In order to confirm this cellular source of IFN, we studied the IFN-producing capacity of keratinocytes in At-Risk individuals and SLE patients in vitro. We isolated human keratinocytes and dermal fibroblasts from non-lesional skin of healthy controls (n = 3), At-Risk individuals (n = 5), and SLE patients (n = 5). Keratinocytes isolated from lesional skin biopsies of patients with cutaneous discoid lupus erythematosus (CDLE), who were ANA-negative and had minimal IFN score A expression in blood, were also used as a disease control (n = 3). Cells were cultured and stimulated with TLR3 or RIG-I agonists, Poly(I:C) (1 μg/mL) or Poly(dA:dT) (100 ng/mL), respectively, for 6 and 24 h before the expression of three subtypes of type I IFNs (IFNK, IFNA2, and IFNB1) as well as type III IFN (IFNL1) was measured by qRT-PCR.

At baseline, without exogenous stimulation, IFNK was expressed by keratinocytes from At-Risk and SLE skin, but not from healthy controls or CDLE. After either Poly(I:C) or Poly(dA:dT) stimulation, this expression of IFNK by At-Risk and SLE keratinocytes was further increased (Fig. 8c). For IFNB1, there was no expression at baseline in any sample. However, after stimulation with Poly(I:C) there was a trend to increased expression for At-Risk keratinocytes and a significant increase for keratinocytes from SLE and CDLE patients. IFNB1 expression was also increased in keratinocytes of SLE patients after Poly(dA:dT) stimulation but not in other conditions (Fig. 8d). In contrast, IFNL1 expression was only observed in CDLE keratinocytes following Poly(I:C) stimulation but not in the other conditions or following Poly(dA:dT) stimulation (Fig. 8e). Finally, IFNA2 expression by keratinocytes was not found in any sample or condition.

Matched dermal fibroblasts from the same skin biopsies of these donors (in all four patient groups) showed no expression of IFNK, IFNA2, IFNL1 at baseline or after stimulation Poly(I:C) or Poly(dA:dT). Interestingly, only dermal fibroblasts from CDLE patients showed a significant increase in IFNB1 expression after Poly(dA:dT) stimulation, whilst only a trend was observed for cells from At-Risk individuals and SLE patients (Supplementary Fig. 17).

Discussion

The importance of type I IFNs in the pathogenesis of human autoimmune connective tissue diseases such as SLE is now generally accepted based on genetic and gene expression data and positive phase III clinical trials of IFN-blocking therapy46. But IFNs form a complex system with multiple ligands and receptors with overlapping functions, and all cell types potentially producing and responding to them. This complexity has left many unanswered questions about their cellular source, mechanism of dysregulation, and role in disease initiation and perpetuation. In this study, by including large cohorts of At-Risk individuals with functional, transcriptomic, and tissue data, we have been able to answer some of these questions. Several lines of evidence clearly indicated that, even in At-Risk individuals, pDCs have lost their immunogenic functions, do not correlate with other immunologic or clinical features of the disease, and are not active in tissue. However, simultaneously we found that in histologically normal skin keratinocytes produced type I IFNs with a marked concentration of IFN response at this site in the absence of infiltrating leucocytes. Our results, therefore, locate the IFN response in non-hematopoietic tissues prior to the onset of inflammation.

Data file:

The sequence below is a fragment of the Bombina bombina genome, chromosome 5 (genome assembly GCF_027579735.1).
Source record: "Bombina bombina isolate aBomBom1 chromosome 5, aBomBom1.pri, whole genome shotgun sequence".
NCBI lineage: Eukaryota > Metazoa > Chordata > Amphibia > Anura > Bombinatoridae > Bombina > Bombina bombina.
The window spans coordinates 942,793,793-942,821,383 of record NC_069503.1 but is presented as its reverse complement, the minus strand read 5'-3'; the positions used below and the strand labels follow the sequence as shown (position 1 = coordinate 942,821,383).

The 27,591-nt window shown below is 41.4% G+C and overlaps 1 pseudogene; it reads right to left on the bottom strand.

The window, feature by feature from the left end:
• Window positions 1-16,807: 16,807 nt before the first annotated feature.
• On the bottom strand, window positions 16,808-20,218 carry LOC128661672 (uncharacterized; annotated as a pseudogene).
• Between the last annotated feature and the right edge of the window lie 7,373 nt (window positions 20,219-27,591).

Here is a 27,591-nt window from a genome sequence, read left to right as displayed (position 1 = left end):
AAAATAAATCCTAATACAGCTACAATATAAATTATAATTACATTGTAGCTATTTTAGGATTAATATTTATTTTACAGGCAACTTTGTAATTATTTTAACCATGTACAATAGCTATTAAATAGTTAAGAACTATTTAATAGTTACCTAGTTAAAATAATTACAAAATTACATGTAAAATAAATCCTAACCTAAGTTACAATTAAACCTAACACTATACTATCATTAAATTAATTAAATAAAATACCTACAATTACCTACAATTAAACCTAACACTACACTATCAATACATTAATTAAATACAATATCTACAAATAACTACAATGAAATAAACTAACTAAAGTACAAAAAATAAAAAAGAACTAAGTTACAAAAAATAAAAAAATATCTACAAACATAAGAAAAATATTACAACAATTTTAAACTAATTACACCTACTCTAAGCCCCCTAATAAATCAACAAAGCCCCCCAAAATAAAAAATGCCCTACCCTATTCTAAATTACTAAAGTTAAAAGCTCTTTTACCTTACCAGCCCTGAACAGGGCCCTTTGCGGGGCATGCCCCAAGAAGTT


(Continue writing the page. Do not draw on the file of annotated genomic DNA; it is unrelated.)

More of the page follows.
Plasmablasts, other B cell subsets, and follicular helper-like T cells are expanded in patients with active SLE, upregulating chemokine receptors, and correlating with disease activity47,48,49,50. In contrast, we reported a marked reduction of circulating pDC numbers even at a preclinical stage. Previous literature speculated that this may indicate the migration of pDCs to inflamed tissues51,52. This suggestion was based on the observation of CD123 or CD303 positive cells on immunohistochemistry53. Based on the hypothesis that pDC depletion would be effective for SLE, a recent phase I clinical trial evaluated the depletion of BDCA-2 (CD303) positive cells in SLE54. However, these markers are not specific for pDCs, as we demonstrated that differentiated monocytes express BDCA-2. Moreover, surface markers do not indicate whether these CD123 or CD303 positive cells produce type I IFNs.

If pDCs in SLE patients passed through an active phase, in which they produced type I IFNs, followed by a senescent phase, then we would expect to see both of these represented in our data by populations of high and low producing pDCs, with variation in these proportions according to the IFN score or disease activity. We did not observe this in any of the ANA-positive populations we studied, even in the At-Risk stage where there is no organ inflammation, no immunosuppressive therapy, and usually no progression to clinical autoimmunity. Instead, we found universally impaired pDC function in SLE and pSS patients and At-Risk individuals with loss of all immunogenic functions and a transcriptomic profile related to senescence. These pDCs did not exhibit any change in chemokine receptor expression, indicating migratory properties, whilst we found no BDCA-4 positive cells in skin biopsies of these groups. The numbers and function of blood pDCs bore no relationship with blood IFN activity, disease activity, or therapy.